Call every right wing / Christian radio station you can find and scream this out loud. In fact, we should start some clandestine front groups and plaster billboards in every Red state with this message. George Bush supports Christian killers.

    Then...we will see what happens to that base of his.

    •  Fueling the fire? (0+ / 0-)

      I feel that there's already an undercurrent of this war playing into the final showdown between Christianity and Islam. Given the PR problem that Islam already has in this country, the execution of Christians could very well be the thing that sends W's base screaming for more troops to be sent, more money to be spent, and more divine retribution to vent.

      "Good people do good things. Bad people do bad things. To get good people to do bad things, you need religion."

  •  The repubs (0+ / 0-)

    the repubs and rove have mindfucked pelosi so bad I don't think she has any idea what's she doing, or why she should or shouldn't think certain ways. Daschle was weak and pathetic and luckily the repubs did us a favor and got rid of him. Pelosi's time has long since past. She is about as ineffective a leader as you can have.

    SO yes I agree 100%, she has to go.

  •  How the Democrats can win. (2+ / 0-)
    Recommended by:
    ebbak, StrayCat

    The one issue that every American cares about is money. The Bush administration is borrowing the money to finance this war, Katrina, the whole bit. We're cutting back on services, benefits, education. And dangerously increasing our debt. What is it - we now owe $30,000 per citizen? When is this going to end. Does Bush really think that the Iraq war is so important that every American is willingly to go massively in debt over it? No way. Aren't the Repubs supposed to be fiscally conservative?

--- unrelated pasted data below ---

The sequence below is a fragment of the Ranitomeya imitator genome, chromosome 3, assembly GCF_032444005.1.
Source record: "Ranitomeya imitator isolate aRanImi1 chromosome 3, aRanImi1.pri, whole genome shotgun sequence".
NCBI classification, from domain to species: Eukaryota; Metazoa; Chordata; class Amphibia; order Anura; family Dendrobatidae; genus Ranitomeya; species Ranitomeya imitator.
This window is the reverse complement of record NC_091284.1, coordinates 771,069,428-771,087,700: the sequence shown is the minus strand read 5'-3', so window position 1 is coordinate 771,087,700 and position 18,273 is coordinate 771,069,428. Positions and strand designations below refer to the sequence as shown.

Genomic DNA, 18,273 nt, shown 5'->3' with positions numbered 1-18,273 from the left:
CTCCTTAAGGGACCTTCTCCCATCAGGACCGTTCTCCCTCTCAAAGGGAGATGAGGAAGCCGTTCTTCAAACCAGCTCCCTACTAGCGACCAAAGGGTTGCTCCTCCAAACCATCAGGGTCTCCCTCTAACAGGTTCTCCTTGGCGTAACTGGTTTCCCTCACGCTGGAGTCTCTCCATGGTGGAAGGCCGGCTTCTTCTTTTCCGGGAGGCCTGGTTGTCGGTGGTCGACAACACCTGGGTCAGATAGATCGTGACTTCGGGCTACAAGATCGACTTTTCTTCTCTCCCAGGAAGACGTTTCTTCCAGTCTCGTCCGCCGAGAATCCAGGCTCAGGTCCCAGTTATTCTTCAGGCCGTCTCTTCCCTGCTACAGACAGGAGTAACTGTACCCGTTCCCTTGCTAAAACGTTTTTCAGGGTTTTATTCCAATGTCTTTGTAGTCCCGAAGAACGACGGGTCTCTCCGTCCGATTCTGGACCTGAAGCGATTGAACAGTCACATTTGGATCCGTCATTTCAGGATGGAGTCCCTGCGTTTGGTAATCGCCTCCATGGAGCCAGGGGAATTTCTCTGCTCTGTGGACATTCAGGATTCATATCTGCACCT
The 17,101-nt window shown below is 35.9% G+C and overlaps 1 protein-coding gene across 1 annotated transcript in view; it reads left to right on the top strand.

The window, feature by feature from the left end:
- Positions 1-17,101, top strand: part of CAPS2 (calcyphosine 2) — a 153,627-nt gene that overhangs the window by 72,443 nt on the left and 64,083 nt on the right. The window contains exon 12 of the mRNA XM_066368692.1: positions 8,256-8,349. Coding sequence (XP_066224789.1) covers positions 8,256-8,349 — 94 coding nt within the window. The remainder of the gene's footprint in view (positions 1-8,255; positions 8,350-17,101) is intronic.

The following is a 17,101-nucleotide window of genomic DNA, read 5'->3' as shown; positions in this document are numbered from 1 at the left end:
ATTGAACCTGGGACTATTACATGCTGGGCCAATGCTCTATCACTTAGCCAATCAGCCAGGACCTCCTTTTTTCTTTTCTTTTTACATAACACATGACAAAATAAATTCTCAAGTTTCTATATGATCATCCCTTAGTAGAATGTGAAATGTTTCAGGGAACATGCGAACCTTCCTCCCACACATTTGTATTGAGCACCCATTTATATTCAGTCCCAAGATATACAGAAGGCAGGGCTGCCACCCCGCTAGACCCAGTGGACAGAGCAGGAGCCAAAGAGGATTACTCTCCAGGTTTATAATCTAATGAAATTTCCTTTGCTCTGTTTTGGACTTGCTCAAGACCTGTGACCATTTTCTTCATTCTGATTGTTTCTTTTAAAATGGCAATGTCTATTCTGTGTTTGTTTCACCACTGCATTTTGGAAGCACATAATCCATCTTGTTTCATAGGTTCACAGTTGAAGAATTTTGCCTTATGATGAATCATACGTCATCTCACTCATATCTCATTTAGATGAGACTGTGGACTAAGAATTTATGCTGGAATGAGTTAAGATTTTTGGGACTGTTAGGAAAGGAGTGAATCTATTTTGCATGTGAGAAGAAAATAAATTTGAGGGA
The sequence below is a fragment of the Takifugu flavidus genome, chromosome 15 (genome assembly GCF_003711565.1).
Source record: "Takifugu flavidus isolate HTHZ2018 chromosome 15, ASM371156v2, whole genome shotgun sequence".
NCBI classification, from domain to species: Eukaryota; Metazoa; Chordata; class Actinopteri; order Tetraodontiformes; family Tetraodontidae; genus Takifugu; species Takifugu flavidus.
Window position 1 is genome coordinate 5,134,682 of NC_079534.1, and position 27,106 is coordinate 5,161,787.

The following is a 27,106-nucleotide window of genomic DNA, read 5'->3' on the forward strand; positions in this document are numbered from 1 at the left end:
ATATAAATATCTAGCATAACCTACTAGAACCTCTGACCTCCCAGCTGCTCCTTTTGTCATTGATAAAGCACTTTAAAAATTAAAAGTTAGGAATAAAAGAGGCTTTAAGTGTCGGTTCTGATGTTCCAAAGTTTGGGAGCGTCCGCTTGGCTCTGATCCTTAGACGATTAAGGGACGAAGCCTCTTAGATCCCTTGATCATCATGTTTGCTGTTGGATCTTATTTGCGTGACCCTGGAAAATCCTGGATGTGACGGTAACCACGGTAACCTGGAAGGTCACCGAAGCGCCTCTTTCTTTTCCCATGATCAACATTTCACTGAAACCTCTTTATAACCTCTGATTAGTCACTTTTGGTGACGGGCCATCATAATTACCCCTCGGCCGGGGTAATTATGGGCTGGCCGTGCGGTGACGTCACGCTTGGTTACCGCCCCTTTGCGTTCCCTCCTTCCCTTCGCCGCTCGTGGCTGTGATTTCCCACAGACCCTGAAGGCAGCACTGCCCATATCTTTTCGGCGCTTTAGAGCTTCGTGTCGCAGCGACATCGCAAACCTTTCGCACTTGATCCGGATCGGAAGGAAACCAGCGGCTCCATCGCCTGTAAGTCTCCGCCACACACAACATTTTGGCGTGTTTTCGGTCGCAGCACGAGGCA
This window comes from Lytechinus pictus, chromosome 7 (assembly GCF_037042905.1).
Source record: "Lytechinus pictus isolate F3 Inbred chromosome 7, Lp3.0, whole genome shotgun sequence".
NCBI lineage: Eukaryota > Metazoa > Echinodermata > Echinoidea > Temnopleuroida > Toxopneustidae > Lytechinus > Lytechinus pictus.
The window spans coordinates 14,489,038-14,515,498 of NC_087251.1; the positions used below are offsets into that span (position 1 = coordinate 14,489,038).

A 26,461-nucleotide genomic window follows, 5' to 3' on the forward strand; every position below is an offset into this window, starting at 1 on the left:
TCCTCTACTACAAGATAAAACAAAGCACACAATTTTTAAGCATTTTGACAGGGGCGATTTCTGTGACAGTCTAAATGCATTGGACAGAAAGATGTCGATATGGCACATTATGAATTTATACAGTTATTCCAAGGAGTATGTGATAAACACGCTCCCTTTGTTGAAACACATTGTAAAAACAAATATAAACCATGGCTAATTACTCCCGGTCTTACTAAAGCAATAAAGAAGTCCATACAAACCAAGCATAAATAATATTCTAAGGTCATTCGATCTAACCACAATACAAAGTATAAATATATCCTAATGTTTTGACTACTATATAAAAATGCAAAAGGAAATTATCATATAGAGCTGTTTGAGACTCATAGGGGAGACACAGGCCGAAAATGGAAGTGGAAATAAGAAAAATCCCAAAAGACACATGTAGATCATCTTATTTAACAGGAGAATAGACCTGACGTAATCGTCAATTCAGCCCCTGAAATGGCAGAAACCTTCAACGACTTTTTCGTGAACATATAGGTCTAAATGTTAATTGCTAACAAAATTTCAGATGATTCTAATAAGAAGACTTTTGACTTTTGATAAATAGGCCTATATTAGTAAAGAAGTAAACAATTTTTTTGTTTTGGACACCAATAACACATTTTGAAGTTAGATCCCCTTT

Why aren't the Dems saying this point every damn day?

  •   Our chances in 2006 & Diebold (2+ / 0-)
    Recommended by:
    Schadenfreude, pissedpatriot
    Now more than ever the Diebold factor has me nervous. many people do not think the Rethugs would dare do such a thing. But the Rethugs have shown that they are willing to let people die to erase the middle class, they have shown to be willing to start a war based on lies for profit. They have stolen elections in the past, they have run the debt through the roof, they have outed a CIA agent for political purposes, they have in my opinion let a terrorist attack hit our country so they could "sweep it all up. things related and not".

    These people have no morals.

    They will do ANYTHING to remain in power. ANYTHING. The code in Diebold software is written to be hacked. The machines were easily Hacked by Hursti. Since it seems the Dems have a slight edge going into the 2006 elections I hope we are all thinking of the Diebold factor. They will use it. They will continue to use it to remain in power. They have no intentions of Democrats winning elections. Ever.